Still, no one knows yet whether these findings could one day have practical use.
"This is really the first evidence that this biomarker of aging may be important for 25-year-olds as well as 65-year-olds, and for acute health conditions as well as chronic," Cohen said.
Of course, you do not need to wait for any telomere-lengthening therapy to curb your risk of catching a cold. "Wash your hands," Schaffner advised. "And try to avoid people who are sneezing and coughing."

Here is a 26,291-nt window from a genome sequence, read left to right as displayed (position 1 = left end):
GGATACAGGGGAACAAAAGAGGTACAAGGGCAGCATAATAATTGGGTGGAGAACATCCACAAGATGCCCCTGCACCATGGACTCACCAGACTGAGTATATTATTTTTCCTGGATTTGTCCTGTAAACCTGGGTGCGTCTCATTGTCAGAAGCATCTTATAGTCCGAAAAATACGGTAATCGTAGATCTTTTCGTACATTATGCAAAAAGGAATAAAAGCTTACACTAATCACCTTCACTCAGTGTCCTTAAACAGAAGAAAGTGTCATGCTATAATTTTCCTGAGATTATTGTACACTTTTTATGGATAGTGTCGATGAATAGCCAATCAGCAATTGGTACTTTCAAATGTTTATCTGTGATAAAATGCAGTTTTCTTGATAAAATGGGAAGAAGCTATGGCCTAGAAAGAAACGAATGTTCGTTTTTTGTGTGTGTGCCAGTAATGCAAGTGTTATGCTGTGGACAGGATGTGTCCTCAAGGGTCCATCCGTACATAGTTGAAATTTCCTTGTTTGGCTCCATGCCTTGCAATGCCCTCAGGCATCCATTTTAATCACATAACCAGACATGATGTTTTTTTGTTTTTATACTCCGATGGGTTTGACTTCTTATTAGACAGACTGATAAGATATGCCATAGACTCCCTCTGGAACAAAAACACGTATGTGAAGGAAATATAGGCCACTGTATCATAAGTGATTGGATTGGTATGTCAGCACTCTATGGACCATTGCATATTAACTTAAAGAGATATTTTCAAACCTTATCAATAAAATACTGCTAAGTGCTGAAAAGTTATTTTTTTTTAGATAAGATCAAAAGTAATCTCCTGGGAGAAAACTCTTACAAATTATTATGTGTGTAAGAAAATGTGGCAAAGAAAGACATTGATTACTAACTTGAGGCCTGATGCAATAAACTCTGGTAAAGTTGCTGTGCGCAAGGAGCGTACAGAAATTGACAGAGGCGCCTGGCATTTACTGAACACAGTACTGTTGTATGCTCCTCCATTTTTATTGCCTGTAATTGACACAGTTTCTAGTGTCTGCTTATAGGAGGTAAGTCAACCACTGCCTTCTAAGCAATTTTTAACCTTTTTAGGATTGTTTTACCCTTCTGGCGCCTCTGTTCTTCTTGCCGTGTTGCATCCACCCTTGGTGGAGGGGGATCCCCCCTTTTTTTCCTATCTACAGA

Learn more about telomeres and health from the University of Utah.
Copyright © 2012 HealthDay. All rights reserved.